Irrespective of the EU directive, most platforms tend to include in their Terms and Conditions mandatory or optional arbitration and/or mediation clauses. Such ADR systems allow them to treat every dispute individually as opposed to having to challenge class-action lawsuits, in the forum and according to the rules of their choice, are less costly, more efficient, and do not set legal precedents. However, it is not clear whether such clauses are valid, to the extent that they restrict users’ right to a trial: even if they are clearly expressed in understandable terms (not legalese), and are unequivocally accepted, they may still qualify as being abusive and not bind on the users, unless they are agreed after the dispute has arisen. In the EU pre-dispute clauses are widely forbidden by Member States. The CJEU too has stated that national courts must be able to examine the unfairness of arbitration clauses even after the arbitration decision is final.[5]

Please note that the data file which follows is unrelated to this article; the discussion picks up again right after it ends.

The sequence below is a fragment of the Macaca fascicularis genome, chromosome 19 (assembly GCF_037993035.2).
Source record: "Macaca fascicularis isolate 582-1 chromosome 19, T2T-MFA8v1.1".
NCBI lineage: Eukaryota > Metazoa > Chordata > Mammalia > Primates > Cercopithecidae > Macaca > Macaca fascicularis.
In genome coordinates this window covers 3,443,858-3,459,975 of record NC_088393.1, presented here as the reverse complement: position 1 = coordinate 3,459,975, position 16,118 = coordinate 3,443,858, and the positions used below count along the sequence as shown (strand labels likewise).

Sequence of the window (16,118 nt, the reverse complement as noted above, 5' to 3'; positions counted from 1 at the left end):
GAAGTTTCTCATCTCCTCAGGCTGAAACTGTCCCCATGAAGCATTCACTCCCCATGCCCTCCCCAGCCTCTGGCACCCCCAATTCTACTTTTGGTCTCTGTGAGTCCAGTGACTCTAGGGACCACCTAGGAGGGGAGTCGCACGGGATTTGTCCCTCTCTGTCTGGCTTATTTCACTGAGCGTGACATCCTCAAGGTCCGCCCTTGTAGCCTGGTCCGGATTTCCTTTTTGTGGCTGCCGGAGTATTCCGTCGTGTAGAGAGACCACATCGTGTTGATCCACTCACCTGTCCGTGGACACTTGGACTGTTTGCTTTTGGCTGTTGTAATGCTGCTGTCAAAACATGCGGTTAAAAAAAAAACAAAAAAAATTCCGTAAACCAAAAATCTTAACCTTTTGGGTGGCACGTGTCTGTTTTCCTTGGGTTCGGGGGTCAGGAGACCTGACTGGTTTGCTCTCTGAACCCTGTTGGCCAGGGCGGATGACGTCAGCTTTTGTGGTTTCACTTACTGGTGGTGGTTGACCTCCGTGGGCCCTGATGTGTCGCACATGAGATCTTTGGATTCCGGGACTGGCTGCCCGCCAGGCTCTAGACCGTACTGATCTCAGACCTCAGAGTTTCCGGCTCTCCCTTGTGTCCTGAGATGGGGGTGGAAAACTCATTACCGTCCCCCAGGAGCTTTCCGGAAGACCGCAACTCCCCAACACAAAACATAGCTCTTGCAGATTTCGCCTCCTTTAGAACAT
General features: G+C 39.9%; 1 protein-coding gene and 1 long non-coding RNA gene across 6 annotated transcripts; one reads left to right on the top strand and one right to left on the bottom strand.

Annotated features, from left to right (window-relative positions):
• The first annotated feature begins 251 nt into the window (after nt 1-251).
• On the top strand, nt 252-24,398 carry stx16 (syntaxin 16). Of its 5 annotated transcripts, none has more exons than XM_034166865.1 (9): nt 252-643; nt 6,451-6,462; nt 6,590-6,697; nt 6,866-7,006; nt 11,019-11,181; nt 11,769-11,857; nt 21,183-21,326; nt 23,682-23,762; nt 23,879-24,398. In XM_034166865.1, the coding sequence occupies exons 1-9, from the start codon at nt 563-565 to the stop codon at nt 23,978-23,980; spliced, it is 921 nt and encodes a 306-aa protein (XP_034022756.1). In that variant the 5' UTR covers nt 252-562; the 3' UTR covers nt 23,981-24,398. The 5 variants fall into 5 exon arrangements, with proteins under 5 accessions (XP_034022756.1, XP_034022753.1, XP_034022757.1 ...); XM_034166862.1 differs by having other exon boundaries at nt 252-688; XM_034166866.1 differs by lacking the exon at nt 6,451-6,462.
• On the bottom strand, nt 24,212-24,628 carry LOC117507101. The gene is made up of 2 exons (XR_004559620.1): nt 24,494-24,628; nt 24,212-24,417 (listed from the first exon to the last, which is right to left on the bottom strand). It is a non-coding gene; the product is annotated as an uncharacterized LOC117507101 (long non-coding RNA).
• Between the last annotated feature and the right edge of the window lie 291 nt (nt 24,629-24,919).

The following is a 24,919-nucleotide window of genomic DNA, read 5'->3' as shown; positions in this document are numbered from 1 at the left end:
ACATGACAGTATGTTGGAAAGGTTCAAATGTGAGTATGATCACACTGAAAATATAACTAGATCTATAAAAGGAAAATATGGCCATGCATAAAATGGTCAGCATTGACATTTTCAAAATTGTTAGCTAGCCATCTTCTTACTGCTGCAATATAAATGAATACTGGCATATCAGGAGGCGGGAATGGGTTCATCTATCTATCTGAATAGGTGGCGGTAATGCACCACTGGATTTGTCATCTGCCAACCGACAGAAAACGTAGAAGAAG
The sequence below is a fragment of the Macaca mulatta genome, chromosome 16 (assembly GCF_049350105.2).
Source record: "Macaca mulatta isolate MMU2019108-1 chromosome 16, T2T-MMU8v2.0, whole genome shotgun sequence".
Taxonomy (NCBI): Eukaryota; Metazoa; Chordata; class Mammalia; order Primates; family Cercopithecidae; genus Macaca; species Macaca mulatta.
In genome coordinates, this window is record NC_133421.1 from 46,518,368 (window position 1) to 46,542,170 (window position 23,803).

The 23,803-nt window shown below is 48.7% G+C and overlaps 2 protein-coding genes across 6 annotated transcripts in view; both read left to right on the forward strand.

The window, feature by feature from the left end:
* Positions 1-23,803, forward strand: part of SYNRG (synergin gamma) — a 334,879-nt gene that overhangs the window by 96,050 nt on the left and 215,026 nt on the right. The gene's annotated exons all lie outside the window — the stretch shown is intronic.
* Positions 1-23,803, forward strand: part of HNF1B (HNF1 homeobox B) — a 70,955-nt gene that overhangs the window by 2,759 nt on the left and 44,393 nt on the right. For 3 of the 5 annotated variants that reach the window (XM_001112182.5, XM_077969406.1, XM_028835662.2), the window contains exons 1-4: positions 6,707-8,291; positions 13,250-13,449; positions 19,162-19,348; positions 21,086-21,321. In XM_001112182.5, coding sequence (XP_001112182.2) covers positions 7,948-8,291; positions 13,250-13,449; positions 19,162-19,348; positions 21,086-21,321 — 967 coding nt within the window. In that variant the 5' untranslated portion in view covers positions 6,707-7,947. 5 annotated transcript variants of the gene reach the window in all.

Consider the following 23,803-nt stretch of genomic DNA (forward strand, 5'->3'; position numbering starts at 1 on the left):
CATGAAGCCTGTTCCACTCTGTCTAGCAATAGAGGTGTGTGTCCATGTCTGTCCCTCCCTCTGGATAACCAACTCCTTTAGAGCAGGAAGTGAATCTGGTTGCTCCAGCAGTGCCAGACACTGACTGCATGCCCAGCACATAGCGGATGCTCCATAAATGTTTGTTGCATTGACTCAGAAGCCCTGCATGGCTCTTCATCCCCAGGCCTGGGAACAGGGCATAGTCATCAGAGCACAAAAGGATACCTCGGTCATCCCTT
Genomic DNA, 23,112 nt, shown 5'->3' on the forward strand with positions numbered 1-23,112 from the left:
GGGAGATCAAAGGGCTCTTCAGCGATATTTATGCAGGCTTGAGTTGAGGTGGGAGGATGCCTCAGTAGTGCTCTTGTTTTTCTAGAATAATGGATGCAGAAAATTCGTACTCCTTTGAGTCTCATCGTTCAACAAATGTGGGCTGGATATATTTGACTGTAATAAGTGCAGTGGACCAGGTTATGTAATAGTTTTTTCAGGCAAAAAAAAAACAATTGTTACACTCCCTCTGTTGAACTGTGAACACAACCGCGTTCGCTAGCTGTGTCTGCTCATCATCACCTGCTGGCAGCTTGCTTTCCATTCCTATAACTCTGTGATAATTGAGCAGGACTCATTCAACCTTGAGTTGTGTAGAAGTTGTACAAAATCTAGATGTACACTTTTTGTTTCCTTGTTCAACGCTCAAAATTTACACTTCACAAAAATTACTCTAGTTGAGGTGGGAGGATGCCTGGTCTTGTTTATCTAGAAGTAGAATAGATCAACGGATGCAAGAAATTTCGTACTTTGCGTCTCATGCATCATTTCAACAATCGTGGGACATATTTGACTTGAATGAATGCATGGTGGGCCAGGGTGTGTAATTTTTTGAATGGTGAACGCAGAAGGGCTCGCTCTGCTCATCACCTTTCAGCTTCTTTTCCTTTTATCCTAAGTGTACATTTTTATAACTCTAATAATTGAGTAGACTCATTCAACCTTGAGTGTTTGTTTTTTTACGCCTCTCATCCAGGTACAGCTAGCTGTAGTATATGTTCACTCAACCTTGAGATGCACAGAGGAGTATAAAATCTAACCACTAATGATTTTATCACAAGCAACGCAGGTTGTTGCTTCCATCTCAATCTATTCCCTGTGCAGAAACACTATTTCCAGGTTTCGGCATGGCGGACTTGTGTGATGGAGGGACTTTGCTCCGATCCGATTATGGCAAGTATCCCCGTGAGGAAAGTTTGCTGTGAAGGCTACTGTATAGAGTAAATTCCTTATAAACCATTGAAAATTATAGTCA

Online Dispute Resolution (ODR)

More than ADR, online and, even, virtual dispute resolution seem to be the most adequate means of redress for the electronic services delivered (often in a purely digital manner) in the collaborative economy. It capacitates resolution of cross-border conflicts at a distance, without any inconvenience to the parties, it allows for utilisation of useful software applications, easily accessed and used by peers, it may make great use of the large databases already available in the digital sphere, and in general it has the capacity to yield technology to the service of justice. Besides, the online resolution of disputes generating from online activity seems highly appropriate. In some regards, ODR is to traditional justice systems what Airbnb is to the accommodation and Uber to the transportation industries; a fast, cheap and convenient alternative solution.

According to the European Regulation on ODR[5], platforms must include in an easily accessible way an electronic link leading to the EU Commission’s ODR platform. The ODR platform started operating in February 2016 and is still early to assess its effectiveness. It is worth noting, however, that the scope of application of the Regulation is limited in a way similar to that of the ADR Directive (applicable only in B2C disputes, of parties located within the EU).